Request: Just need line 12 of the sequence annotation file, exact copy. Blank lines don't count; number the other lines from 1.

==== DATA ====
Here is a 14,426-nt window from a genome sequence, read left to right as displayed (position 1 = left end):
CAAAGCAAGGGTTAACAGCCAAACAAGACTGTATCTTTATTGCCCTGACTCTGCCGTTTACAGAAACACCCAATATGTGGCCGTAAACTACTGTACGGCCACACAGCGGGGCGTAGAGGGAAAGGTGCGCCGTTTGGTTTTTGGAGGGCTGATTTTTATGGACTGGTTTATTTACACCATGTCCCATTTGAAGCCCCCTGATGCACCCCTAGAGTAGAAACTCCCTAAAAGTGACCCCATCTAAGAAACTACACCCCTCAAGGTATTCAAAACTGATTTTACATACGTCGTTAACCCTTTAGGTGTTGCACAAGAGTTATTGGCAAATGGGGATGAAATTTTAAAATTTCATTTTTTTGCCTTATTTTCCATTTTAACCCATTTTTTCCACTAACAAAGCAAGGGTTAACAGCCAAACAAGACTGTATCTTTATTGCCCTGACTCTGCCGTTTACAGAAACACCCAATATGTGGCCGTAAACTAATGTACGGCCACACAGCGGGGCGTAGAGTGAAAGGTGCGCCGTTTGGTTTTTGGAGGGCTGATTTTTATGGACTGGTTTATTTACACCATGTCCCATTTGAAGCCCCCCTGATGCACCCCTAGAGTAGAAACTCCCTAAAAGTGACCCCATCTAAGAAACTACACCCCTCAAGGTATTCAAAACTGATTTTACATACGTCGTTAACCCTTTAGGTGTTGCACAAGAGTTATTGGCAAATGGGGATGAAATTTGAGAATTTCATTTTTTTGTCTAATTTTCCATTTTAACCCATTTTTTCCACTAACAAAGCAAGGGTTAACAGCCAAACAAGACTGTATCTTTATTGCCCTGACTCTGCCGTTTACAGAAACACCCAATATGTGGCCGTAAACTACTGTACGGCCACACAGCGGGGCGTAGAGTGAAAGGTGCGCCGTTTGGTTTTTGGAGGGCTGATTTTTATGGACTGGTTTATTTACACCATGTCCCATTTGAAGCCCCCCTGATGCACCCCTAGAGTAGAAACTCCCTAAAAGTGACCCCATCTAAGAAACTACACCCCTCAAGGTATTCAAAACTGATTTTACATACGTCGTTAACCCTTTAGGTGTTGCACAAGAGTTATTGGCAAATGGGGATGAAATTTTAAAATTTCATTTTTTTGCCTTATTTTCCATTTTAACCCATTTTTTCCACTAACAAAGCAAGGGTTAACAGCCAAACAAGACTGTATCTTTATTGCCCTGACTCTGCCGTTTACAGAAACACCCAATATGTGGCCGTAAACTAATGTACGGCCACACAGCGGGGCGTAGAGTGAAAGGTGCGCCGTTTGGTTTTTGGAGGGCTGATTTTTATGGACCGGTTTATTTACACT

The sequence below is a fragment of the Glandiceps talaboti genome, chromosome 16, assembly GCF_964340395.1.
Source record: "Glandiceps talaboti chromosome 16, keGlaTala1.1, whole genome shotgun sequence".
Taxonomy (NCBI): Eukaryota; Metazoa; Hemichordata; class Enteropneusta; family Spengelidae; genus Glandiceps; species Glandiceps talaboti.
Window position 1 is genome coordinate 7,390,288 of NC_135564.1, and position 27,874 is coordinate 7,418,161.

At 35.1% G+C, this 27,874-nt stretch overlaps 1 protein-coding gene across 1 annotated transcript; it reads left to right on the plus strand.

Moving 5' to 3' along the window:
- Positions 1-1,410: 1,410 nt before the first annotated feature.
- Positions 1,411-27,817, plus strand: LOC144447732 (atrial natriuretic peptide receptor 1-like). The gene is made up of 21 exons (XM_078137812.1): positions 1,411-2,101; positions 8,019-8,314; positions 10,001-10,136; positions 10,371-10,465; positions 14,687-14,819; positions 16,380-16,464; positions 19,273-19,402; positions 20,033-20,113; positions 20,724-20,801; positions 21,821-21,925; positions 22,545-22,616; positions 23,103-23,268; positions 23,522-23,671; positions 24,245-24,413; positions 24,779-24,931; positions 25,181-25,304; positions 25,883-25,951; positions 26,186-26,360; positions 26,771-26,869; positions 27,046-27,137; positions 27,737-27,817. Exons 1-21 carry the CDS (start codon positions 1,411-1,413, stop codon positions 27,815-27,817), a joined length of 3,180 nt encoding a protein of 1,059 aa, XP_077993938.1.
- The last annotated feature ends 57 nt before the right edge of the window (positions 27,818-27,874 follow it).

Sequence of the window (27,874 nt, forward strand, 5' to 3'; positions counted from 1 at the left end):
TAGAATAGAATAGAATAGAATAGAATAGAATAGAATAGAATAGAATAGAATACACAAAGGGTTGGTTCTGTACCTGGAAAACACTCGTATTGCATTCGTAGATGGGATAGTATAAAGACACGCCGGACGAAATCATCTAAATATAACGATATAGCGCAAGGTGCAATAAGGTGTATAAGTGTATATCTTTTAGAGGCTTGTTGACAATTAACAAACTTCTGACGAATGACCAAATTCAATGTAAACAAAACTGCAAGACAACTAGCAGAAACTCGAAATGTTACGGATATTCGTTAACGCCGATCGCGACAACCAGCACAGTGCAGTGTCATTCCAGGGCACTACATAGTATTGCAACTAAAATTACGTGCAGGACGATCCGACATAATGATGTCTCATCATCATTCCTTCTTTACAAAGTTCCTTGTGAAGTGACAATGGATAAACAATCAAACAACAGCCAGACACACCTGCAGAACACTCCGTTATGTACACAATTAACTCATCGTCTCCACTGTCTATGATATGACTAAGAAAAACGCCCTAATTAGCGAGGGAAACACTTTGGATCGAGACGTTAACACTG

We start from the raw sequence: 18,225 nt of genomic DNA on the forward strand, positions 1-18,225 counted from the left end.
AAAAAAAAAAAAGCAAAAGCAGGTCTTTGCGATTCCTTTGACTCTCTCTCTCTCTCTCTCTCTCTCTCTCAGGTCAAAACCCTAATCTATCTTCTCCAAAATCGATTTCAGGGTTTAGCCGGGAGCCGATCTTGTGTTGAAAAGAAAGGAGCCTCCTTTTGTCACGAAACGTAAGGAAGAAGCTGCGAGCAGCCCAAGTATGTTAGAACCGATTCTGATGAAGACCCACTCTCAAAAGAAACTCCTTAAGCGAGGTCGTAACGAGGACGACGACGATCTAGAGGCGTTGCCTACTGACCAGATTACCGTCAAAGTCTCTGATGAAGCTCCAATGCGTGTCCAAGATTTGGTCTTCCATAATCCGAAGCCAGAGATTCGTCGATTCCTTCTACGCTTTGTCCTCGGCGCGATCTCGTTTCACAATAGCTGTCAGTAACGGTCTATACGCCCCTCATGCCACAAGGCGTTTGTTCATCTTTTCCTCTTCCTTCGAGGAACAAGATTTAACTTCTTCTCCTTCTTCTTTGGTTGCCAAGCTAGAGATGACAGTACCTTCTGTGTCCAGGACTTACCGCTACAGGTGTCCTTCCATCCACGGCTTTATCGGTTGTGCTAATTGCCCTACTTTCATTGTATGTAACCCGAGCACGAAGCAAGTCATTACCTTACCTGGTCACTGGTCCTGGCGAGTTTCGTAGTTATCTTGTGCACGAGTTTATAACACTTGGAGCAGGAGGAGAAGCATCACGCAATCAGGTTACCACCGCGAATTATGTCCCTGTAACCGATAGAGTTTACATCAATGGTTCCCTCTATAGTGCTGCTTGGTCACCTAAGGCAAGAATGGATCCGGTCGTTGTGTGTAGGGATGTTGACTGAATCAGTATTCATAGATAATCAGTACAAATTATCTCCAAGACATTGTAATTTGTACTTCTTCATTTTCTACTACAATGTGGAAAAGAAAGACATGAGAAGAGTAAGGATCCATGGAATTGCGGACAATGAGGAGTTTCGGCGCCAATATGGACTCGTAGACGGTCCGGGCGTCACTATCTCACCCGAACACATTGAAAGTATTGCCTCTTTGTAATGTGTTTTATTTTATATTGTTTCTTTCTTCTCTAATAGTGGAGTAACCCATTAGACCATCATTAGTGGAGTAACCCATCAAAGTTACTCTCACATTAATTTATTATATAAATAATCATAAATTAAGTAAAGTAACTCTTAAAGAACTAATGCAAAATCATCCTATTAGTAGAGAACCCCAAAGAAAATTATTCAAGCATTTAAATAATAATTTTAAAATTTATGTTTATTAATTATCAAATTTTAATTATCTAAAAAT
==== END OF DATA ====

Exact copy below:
Sequence of the window (27,874 nt, forward strand, 5' to 3'; positions counted from 1 at the left end):